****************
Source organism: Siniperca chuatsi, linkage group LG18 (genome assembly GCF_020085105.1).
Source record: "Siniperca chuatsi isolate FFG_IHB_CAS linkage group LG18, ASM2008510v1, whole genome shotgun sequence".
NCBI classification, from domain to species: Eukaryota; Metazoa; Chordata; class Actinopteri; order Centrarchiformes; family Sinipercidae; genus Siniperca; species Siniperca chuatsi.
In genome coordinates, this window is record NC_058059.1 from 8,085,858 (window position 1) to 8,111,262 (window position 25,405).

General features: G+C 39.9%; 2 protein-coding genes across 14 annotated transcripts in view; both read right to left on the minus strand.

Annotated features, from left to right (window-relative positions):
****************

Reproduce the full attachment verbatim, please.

Source organism: Siniperca chuatsi, linkage group LG18 (genome assembly GCF_020085105.1).
Source record: "Siniperca chuatsi isolate FFG_IHB_CAS linkage group LG18, ASM2008510v1, whole genome shotgun sequence".
NCBI classification, from domain to species: Eukaryota; Metazoa; Chordata; class Actinopteri; order Centrarchiformes; family Sinipercidae; genus Siniperca; species Siniperca chuatsi.
In genome coordinates, this window is record NC_058059.1 from 8,085,858 (window position 1) to 8,111,262 (window position 25,405).

General features: G+C 39.9%; 2 protein-coding genes across 14 annotated transcripts in view; both read right to left on the minus strand.

Annotated features, from left to right (window-relative positions):